Japanese Culture



Basic Etiquette

  • It is impolite to yawn or chew gum in public in Japan.
  • People are expected to bashfully deny compliments. Being too quick or willing to accept compliments can make them seem conceited. 
  • It is polite to give a faint refusal or show slight hesitation before accepting an invitation or offering. Such behaviour shows modesty.
  • The Japanese commonly sit in the seiza style positioning, in which one sits with their legs tucked directly underneath themselves with a straight back.
  • It is inappropriate for women to cross their legs, and men should only do so by crossing their knees or ankles. It is impolite to sit casually with the ankle resting on the other knee.
  • People who are sick are expected to wear a face mask to prevent the spread of germs in public places. Blowing one’s nose in public is also considered unhygienic.


  • It is best to call your host before your arrival to give them a warning—even if they invited you. 
  • Bring a small edible gift (e.g. tea, sweets, fruit) when visiting someone’s home for the first time.
  • Shoes should be taken off before entering and placed next to the door or in the allocated area before entering a Japanese home. The Japanese place their shoes facing towards the outdoors if they’re on the floor. Slippers may be worn indoors instead but are taken off when walking into rooms with straw mats.


  • Pass a gift to the recipient with both hands. A Japanese person may also receive or give a gift with slight bow. 
  • Gifts are important in Japan as their quality and choice is reflective of the relationship two people have and the respect the giver wishes to show to the recipient. 
  • Food and drink are appropriate gifts for most occasions. 



  • The Japanese use chopsticks to eat their food. Sometimes a large spoon may be used to sip broth.
  • Miso soup is served with most meals and often replaces the purpose of a drink. 
  • When eating at a traditional meal, the bowl is held to the mouth to avoid bending down to reach the table.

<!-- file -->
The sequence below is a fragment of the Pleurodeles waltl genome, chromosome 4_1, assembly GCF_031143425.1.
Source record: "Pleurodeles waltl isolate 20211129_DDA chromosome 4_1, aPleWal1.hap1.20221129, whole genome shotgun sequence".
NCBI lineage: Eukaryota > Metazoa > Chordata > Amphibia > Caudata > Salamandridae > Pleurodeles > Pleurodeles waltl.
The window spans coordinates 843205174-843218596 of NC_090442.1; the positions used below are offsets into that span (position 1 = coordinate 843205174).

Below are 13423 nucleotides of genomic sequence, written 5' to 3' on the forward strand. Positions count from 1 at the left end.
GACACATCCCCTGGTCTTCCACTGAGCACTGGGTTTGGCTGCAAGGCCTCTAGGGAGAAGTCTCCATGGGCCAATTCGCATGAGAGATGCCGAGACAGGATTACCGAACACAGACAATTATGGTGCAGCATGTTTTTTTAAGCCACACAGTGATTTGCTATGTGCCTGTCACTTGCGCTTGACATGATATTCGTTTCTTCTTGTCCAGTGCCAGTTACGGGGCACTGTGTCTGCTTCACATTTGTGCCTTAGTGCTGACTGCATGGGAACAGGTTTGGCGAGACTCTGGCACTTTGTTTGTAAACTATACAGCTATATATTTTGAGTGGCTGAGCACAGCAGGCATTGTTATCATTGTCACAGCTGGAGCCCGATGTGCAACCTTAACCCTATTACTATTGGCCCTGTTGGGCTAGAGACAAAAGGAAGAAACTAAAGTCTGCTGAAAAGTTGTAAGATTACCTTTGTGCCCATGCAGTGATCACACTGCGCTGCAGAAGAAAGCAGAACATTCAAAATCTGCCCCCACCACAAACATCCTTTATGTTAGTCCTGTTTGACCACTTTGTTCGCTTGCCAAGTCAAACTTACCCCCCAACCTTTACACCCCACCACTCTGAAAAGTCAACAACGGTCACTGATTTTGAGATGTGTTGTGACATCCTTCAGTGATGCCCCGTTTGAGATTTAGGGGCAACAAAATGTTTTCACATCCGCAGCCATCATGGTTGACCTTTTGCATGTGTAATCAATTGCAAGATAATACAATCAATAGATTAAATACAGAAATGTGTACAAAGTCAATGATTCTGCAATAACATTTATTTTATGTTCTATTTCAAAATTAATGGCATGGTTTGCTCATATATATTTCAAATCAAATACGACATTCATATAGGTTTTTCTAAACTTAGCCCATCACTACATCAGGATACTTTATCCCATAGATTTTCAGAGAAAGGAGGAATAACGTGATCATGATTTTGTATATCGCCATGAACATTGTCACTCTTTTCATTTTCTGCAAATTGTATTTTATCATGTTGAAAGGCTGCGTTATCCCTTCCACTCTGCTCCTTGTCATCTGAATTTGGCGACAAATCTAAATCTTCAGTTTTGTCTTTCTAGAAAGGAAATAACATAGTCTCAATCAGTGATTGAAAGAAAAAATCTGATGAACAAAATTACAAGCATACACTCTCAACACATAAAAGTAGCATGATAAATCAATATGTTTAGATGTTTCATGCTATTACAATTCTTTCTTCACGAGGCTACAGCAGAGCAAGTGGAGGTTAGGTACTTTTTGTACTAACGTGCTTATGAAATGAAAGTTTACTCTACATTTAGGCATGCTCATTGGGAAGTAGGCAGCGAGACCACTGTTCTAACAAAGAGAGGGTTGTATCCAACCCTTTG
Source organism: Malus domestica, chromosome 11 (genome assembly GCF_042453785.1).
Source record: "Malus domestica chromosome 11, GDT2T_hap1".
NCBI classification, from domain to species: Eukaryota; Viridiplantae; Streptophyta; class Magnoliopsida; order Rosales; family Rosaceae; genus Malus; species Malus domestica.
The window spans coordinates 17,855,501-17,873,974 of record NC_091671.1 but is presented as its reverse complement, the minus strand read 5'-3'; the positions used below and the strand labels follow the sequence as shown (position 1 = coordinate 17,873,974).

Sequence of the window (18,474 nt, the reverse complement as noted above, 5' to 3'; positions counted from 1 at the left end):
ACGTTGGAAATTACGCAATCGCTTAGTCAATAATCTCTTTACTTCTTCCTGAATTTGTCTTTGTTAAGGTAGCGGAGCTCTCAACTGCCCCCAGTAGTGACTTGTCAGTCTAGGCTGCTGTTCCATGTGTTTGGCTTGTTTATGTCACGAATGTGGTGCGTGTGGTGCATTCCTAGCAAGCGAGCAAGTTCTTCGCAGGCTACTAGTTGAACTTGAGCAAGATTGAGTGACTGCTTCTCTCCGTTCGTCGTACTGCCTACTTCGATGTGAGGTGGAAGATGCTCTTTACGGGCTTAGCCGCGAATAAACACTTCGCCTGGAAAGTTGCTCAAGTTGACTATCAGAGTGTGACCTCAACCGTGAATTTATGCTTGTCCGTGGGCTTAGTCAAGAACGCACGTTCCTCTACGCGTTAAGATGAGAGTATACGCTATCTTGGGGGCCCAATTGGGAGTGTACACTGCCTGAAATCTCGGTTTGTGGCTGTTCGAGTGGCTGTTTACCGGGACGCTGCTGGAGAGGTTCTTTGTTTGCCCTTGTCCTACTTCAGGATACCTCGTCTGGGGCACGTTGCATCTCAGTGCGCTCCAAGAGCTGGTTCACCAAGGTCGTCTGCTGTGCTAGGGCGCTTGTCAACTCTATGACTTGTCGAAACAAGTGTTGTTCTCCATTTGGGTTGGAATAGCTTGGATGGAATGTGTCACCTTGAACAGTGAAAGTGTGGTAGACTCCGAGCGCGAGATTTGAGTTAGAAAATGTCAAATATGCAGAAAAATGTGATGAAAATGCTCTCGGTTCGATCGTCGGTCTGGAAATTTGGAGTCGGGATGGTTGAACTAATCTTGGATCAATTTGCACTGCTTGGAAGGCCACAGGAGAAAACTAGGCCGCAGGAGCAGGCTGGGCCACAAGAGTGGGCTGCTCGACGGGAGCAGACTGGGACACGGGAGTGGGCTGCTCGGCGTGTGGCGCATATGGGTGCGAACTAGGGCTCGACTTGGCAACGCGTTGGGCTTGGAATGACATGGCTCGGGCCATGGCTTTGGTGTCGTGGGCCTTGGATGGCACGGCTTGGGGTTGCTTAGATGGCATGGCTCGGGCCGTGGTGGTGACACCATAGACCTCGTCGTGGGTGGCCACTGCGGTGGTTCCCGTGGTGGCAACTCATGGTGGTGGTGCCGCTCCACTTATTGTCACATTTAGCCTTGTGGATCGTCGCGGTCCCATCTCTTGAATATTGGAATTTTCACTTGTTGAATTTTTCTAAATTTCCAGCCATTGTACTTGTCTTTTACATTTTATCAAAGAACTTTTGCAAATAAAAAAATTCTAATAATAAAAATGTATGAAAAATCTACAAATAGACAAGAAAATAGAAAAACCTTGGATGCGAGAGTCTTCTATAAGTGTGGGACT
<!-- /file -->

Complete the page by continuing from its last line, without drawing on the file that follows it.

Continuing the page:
• It is considered inappropriate for adults to eat while walking. Street food is often eaten on the spot where it is bought.
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  • Population
    [July 2016 est.]
  • Languages
    Japanese (official)
  • Religions
    Shintoism (79.2%)
    Buddhism (66.8%)
    Christianity (1.5%)
    Other (7.1%)
    [2012 est.]
    Note: Total adherents exceeds 100% because many people practice both Shintoism and Buddhism.
  • Ethnicities
    Japanese (98.5%)
    Chinese (0.5%)
    Korean (0.42%)
    Filipino (0.16%)
    Brazilian (0.15%)
    [2012 est.]
    Note: The Ministry of Justice in Japan correlates nationality with ethnicity; they have no official data on the actual ethnic breakdown of people in Japan.
  • Cultural Dimensions
    Power Distance 54
    Individualism 46
    Masculinity 95
    Uncertainty Avoidance 92
    Long Term Orientation 88
    Indulgence 42
    What's this?
  • Australians with Japanese Ancestry
    65,708 [2016 census]
Japanese in Australia
  • Population
    [2016 census]
    This figure refers to the number of Australian residents that were born in Japan.
  • Average Age
  • Gender
    Males (68.3%)
    Females (31.7%)
  • Religion
    No Religion (52.6%)
    Buddhism (26.3%)
    Catholic Christianity (4.1%)
    Other (12.4%)
  • Ancestry
    Japanese (82.7%)
    Australian (5.1%)
    English (3%)
    Chinese (1.2%)
    Other (7.9%)
  • Language Spoken at Home
    Japanese (79.1%)
    English (17.4%)
    Mandarin (0.6%)
    Other (2.3%)
    Of those who speak a language other than English at home, 79.5% speak English fluently.
  • Diaspora
    New South Wales (34.2%)
    Queensland (29.2%)
    Victoria (19.3%)
    Western Australia (10.1%)
  • Arrival
    Prior to 2001 (42.1%)
    2001-2006 (25.1%)
    2007-2011 (26.3%)
Country https://dtbhzdanf36fd.cloudfront.net/countries/4/jp.svg Flag